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Cramer: Thanks for nothing, Janet Yellen!

Jim Cramer watched as Fed Chief Janet Yellen used aggressive and frightening terms to describe stocks on Wednesday, which contributed to one more nasty session of the averages closing in the red.

"Look, everyone's entitled to their own opinion, but that doesn't mean I think everyone should express that opinion, especially when that person in question happens to run the Federal Reserve," the "Mad Money" host said.

Yellen used such terminology to describe valuations as "generally quite high" and that they represent "potential dangers." As a veteran of the markets, Cramer knows that this kind of language is often unhelpful.

Nothing good can come from someone in Yellen's position calling stocks overvalued. In Cramer's perspective, if she thinks that stocks are truly overvalued, why not just raise margin requirements?





Federal Reserve Chair Janet Yellen speaks at the Institute for New Economic Thinking Conference on Finance and Society at the IMF in Washington on May 6, 2015.
Kevin Lamarque | Reuters
Federal Reserve Chair Janet Yellen speaks at the Institute for New Economic Thinking Conference on Finance and Society at the IMF in Washington on May 6, 2015.

The real worry about stock valuations is coming from people who are buying stocks with borrowed money, which can do some serious damage to the market. So, it makes a heck of a lot more sense to Cramer to raise margin requirements, something that Yellen has the power to do.

"So, Ms. Yellen, if you really think stocks are too expensive, raise those margin requirements. But please don't raise interest rates to pop this perceived bubble in valuation because the two often have nothing to do with each other," Cramer added.

Yellen also mentioned that bonds provide a low rate of return, but she did not flag them as being excessive or dangerous. Ha! Cramer argued that bonds are where the real bubble is, because they don't offer much of a return at all. It is the good dividend and strong balance sheet stocks that have better valuations than bonds.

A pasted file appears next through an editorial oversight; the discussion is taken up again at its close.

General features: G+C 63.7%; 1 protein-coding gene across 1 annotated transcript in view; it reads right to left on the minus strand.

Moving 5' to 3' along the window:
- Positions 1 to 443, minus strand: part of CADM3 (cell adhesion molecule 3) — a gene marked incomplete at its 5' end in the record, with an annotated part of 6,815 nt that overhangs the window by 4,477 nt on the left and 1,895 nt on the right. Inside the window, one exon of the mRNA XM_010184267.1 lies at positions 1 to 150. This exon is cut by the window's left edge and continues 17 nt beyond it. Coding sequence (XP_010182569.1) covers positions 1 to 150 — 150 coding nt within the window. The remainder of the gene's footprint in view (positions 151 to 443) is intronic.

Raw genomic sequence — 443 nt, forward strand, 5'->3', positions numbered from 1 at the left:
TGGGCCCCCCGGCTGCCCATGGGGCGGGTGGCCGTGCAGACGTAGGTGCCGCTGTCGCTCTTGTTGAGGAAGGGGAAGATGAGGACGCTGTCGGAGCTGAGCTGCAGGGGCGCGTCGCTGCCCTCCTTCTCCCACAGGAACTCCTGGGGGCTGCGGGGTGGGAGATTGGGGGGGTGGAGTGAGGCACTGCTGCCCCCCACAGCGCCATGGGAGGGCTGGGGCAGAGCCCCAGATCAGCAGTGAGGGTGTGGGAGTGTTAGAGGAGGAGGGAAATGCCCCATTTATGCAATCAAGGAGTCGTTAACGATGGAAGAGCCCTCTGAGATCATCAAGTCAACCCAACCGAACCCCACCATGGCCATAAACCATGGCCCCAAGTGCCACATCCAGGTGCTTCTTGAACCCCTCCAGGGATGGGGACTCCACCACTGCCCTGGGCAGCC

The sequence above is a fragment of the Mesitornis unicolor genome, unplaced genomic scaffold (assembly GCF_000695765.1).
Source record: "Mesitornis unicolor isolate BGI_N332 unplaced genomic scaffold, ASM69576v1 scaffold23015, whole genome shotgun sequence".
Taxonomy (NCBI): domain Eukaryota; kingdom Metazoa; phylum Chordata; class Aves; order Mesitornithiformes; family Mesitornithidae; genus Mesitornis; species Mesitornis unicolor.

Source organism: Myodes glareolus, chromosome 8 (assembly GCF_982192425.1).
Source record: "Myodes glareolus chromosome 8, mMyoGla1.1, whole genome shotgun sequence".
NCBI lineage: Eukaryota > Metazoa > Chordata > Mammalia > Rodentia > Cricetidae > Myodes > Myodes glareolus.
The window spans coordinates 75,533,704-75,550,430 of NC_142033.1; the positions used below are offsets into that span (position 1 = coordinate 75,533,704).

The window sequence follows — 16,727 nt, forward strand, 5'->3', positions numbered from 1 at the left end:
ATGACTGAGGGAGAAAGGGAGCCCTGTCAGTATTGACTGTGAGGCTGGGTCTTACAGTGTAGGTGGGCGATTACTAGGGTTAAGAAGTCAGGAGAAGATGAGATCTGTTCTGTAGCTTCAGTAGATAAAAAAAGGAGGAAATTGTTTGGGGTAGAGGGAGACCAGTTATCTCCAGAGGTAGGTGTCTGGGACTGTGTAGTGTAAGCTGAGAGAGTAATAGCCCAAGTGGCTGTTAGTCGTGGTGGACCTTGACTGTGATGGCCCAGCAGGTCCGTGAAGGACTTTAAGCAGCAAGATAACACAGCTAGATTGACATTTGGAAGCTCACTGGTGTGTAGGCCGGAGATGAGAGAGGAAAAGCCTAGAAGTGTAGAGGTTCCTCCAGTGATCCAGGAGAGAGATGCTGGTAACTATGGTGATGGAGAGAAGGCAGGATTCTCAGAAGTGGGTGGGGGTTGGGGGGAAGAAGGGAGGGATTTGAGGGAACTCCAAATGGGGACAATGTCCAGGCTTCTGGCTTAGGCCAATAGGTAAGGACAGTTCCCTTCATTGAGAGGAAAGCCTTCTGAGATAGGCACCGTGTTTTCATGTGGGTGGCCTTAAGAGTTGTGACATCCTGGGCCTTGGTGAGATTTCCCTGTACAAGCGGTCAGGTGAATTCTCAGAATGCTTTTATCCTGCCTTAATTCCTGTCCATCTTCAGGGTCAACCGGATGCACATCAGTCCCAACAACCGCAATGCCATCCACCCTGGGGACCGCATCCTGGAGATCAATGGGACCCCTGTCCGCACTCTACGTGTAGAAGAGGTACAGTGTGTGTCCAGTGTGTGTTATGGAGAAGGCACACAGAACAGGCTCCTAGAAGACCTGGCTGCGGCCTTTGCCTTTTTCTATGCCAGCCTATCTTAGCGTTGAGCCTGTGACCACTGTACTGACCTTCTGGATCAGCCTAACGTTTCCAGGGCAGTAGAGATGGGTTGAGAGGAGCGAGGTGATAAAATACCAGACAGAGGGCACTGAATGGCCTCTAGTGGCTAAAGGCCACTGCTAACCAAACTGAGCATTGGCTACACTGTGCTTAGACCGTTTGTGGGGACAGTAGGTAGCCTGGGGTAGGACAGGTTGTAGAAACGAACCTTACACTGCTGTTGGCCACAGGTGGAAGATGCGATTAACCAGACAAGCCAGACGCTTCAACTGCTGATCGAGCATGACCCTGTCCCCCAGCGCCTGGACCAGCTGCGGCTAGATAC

"I found her analysis both disconcerting and off-point, and I say that as someone who thinks the world of this woman. But in this case, I think Yellen made a mistake," Cramer said.

Here are three reasons why Cramer believes her valuation comments could be wrong:

No. 1 Ever since he bought his first stock in 1979, Cramer has always heard chatter about the market being overvalued. It is something to always worry about, and while it wasn't wrong for the Fed chief to warn the market about her perspective—there are negative repercussions.

Using such strong language will only shake out the long-term investors from the market. It encourages people to take their money out of their index funds and put cash into retirement accounts, which is a terrible idea.

No. 2 By stating that the entire market is overvalued, that is totally contrary to the notion that stocks are a representation of an individual business. Cramer has always taught investors not to trade in and out of stocks in general, and to only own stocks of companies we like. When Yellen said the entire stock market is overvalued, that scares people away from making long-term investments in high-quality companies.

No. 3 So what, maybe stocks really are overvalued right now? But what if things change? Will Yellen then tell everyone that they are too cheap? Probably not.

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All of this to Cramer is just too darned vague and is nothing more than an excuse to dump stocks with no rationale behind something that could correct itself.

"So, if you want to, go ahead and take something off the table because of Yellen's warning," Cramer said.

Ultimately, Cramer warned investors not to let Yellen freak you out. She is great at running the Federal Reserve but is bad news when it comes to giving investment advice.

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